Home' Trinidad and Tobago Guardian : January 7th 2017 Contents A20 life
guardian.co.tt Saturday, January 7, 2017
Adam Driver downshifts with
the pensive, poetic Paterson
Adam Driver prefers not to see the
films and TV shows he's in, a policy
that he grants he's taken a little far.
"I haven't seen Lincoln and I have,
like, the smallest part in Lincoln," Driver
says, chuckling. "It's not called Samuel
Beckwith the Telegraph Operator, it's
called ... Lincoln. I should watch it."
Even though he stars in two of the
better films of the year, Jim Jarmusch's
Paterson and Martin Scorsese's Silence,
Driver won't see either. It's too excru-
"I try not to because I've seen things
I've been in before and it's terrible," says
Driver. "I think it's bad and it's film and
film is forever. I want to change things.
I kind of drive myself nuts and every-
one around me nuts. It's mostly about
control. You really have no control, so
I try to surrender it."
Driver's attitude isn't uncommon
among performers, but it hints at what
distinguishes him as an actor. For him,
it's about the experience of building a
role, inhabiting it and then letting it go.
To play the poet-bus driver of Paterson,
he got a bus driver's license. To play a
Jesuit priest in 17th century Japan for
Silence, he lost 51 pounds.
"It does turn into stunt-sounding
because you have to talk about it so
much," Driver says. "But it is part of
your job, I think. Why not investigate
as much as you can in the short amount
of time that you have? It's only three or
With his laconic, lanky presence,
staccato line delivery and baritone
voice, Driver has quickly become one
of the most electric energies in movies,
and possibly the most arresting actor
of his generation. While better known
for the explosive volatility of his Kylo
Ren on The Force Awakens or on HBO's
Girls, Driver's underlying sweetness is
more on the surface in his pensive per-
formance in Paterson.
He plays Paterson, a bus driver and
poet in Paterson, NJ Jarmusch's film
is a quiet marvel, full of repetition and
patterns that steadily accrue quotidian
beauty. Paterson goes about his day-to-
day life while composing poetry in his
head or jotting it down in his notebook.
"Paterson listens" dots the script.
"A lot of acting is reacting," Driver
says. "You have to listen. It's the key
ingredient. For me, I love having a lot
of scenes where I don't have to talk and
I get to listen to other actors."
A former Marine raised in Mishawaka,
Indiana, Driver embodies much of Pat-
erson's duality. He grimaces whenever
he thinks he sounds too much like an ac-
tor and blanches when the phrase "col-
laborative spirit" accidentally escapes.
Twice during a friendly conversation at
a Manhattan hotel he stood up to close
a door to keep the chat private.
But while Driver shies away from
broadcasting his more thoughtful feel-
ings about making art, he has already
assembled a rich and varied gallery of
artist portraits: the poet of Paterson,
his aspiring filmmaker in Noah Baum-
bach's While We're Young, an intrep-
id photographer in Tracks, a cowboy
hat-wearing folk singer in the Coen
brothers' Inside Llewyn Davis, his
Broadway actor on Girls.
Driver also founded the nonprof-
it Arts in the Armed Forces , which
performs monologues and scenes for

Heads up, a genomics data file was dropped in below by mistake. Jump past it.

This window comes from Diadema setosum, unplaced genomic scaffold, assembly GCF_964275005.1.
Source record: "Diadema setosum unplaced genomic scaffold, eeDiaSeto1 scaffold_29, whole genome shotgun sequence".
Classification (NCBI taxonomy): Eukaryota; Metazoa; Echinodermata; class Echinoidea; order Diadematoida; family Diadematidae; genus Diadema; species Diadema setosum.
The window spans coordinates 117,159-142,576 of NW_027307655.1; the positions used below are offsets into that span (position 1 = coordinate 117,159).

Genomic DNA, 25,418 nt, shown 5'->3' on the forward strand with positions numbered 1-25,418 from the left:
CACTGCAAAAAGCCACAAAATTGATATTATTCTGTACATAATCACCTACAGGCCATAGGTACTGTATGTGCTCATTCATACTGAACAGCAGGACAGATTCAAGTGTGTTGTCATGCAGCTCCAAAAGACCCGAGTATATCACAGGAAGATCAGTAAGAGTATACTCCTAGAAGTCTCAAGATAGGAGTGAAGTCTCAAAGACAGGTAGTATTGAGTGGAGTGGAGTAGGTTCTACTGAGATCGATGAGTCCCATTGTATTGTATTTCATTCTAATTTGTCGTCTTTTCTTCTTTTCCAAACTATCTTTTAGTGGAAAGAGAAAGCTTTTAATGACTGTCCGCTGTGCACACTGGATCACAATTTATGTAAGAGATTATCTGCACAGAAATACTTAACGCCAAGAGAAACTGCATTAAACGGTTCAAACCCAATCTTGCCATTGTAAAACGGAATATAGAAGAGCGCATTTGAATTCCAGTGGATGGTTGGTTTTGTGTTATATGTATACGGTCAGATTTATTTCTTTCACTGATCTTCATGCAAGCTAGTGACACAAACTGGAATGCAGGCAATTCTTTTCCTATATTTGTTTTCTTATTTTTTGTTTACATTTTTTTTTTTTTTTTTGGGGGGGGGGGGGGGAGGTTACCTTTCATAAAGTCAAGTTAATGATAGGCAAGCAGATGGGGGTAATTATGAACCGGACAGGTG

members of the military and veterans.
Its stated mission is to bridge the divide
between "the world of the arts and the
world of practical action."
"I was very struck by the idea that he
understands both sides," Jarmusch said
of Driver while introducing the film at
the Cannes Film Festival. "He has ex-
perience in the military and he went to
Julliard. These two things are kind of
impressive to me because it's breaking
any kind of cliche of either thing."
So in awe of the filmmaker, Driver
agreed to do the film without reading
the script. Few experiences could ri-
val the educations offered by working
with Jarmusch or Scorsese, both ar-
dent aficionados of cinema with wide,
compulsive interests. They are, Driver
says, "oddly very similar even though
they have completely different ways of
"Jim's not trying to dumb anything
down to anyone or make it palatable,"
says Driver. "And he sticks to it. It's not
just something he says. He lives his life
by it. That's kind of a rare thing. Now
we're oversaturated with everything.
Everyone says everything so much. But
these people (Jarmusch and Scorsese)
live by their principles."
At 33, Driver has already worked with
a startling array of directors: Scorsese,
Jarmusch, Steven Spielberg, the Coen
brothers, Clint Eastwood, Jeff Nichols
and Baumbach. This fall he also shot
Steven Soderbergh's return to feature
filmmaking, Logan Lucky.
"He found a way to do it where it's on
his terms and he has the control that he
wants," says Driver. "His setups move
so fast that there's no momentum lost.
There's no time wasted, so it almost
feels like a protest."
Naturally, Driver won't be seeing Lo-
gan Lucky. He helped make it; the rest
is out of his hands.
"When I start thinking too much,
that's when things get stalled," he says.
"The making of it is really fun and be-
yond that it's not my responsibility. It's
not my story. It's the director's story.
I'm there just to do that part and then
Driver frowns. "That's a dumb way
of saying that."
Adam Driver in a scene from Paterson.
With his laconic, lanky
presence, staccato line
delivery and baritone
voice, Driver has quickly
become one of the
most electric energies
in movies, and possibly
the most arresting
actor of his generation.
While better known for
the explosive volatility
of his Kylo Ren on The
Force Awakens or on
HBO's Girls, Driver's
underlying sweetness is
more on the surface in
his pensive performance
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